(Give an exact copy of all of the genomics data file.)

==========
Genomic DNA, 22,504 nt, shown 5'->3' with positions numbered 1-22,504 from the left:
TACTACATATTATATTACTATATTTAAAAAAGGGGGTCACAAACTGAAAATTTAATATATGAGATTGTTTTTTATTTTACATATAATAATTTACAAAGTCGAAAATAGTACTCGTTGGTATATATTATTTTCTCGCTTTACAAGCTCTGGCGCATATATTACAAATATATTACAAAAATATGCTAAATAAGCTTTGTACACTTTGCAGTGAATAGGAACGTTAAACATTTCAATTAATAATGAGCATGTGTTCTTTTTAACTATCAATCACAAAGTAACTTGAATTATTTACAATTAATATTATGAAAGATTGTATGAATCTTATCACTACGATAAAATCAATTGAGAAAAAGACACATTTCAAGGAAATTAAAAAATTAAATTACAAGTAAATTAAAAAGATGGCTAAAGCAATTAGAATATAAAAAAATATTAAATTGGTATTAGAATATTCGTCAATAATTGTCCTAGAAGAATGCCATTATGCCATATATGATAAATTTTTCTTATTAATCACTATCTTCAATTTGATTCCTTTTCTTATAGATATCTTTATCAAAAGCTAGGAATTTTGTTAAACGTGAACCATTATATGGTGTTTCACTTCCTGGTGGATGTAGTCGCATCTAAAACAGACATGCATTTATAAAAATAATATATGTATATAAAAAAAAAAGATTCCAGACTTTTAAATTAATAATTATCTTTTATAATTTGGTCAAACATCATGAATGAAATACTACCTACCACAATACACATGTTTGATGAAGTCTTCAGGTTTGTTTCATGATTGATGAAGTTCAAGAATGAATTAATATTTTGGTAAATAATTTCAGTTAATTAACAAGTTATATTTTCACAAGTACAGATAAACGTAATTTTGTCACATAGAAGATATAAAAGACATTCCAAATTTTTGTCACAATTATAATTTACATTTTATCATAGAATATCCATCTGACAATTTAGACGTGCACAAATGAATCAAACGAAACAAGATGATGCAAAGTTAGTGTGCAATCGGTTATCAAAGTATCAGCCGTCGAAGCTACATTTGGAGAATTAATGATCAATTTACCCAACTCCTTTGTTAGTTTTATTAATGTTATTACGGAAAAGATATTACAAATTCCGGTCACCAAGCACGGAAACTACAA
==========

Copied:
Genomic DNA, 22,504 nt, shown 5'->3' with positions numbered 1-22,504 from the left:
TACTACATATTATATTACTATATTTAAAAAAGGGGGTCACAAACTGAAAATTTAATATATGAGATTGTTTTTTATTTTACATATAATAATTTACAAAGTCGAAAATAGTACTCGTTGGTATATATTATTTTCTCGCTTTACAAGCTCTGGCGCATATATTACAAATATATTACAAAAATATGCTAAATAAGCTTTGTACACTTTGCAGTGAATAGGAACGTTAAACATTTCAATTAATAATGAGCATGTGTTCTTTTTAACTATCAATCACAAAGTAACTTGAATTATTTACAATTAATATTATGAAAGATTGTATGAATCTTATCACTACGATAAAATCAATTGAGAAAAAGACACATTTCAAGGAAATTAAAAAATTAAATTACAAGTAAATTAAAAAGATGGCTAAAGCAATTAGAATATAAAAAAATATTAAATTGGTATTAGAATATTCGTCAATAATTGTCCTAGAAGAATGCCATTATGCCATATATGATAAATTTTTCTTATTAATCACTATCTTCAATTTGATTCCTTTTCTTATAGATATCTTTATCAAAAGCTAGGAATTTTGTTAAACGTGAACCATTATATGGTGTTTCACTTCCTGGTGGATGTAGTCGCATCTAAAACAGACATGCATTTATAAAAATAATATATGTATATAAAAAAAAAAGATTCCAGACTTTTAAATTAATAATTATCTTTTATAATTTGGTCAAACATCATGAATGAAATACTACCTACCACAATACACATGTTTGATGAAGTCTTCAGGTTTGTTTCATGATTGATGAAGTTCAAGAATGAATTAATATTTTGGTAAATAATTTCAGTTAATTAACAAGTTATATTTTCACAAGTACAGATAAACGTAATTTTGTCACATAGAAGATATAAAAGACATTCCAAATTTTTGTCACAATTATAATTTACATTTTATCATAGAATATCCATCTGACAATTTAGACGTGCACAAATGAATCAAACGAAACAAGATGATGCAAAGTTAGTGTGCAATCGGTTATCAAAGTATCAGCCGTCGAAGCTACATTTGGAGAATTAATGATCAATTTACCCAACTCCTTTGTTAGTTTTATTAATGTTATTACGGAAAAGATATTACAAATTCCGGTCACCAAGCACGGAAACTACAA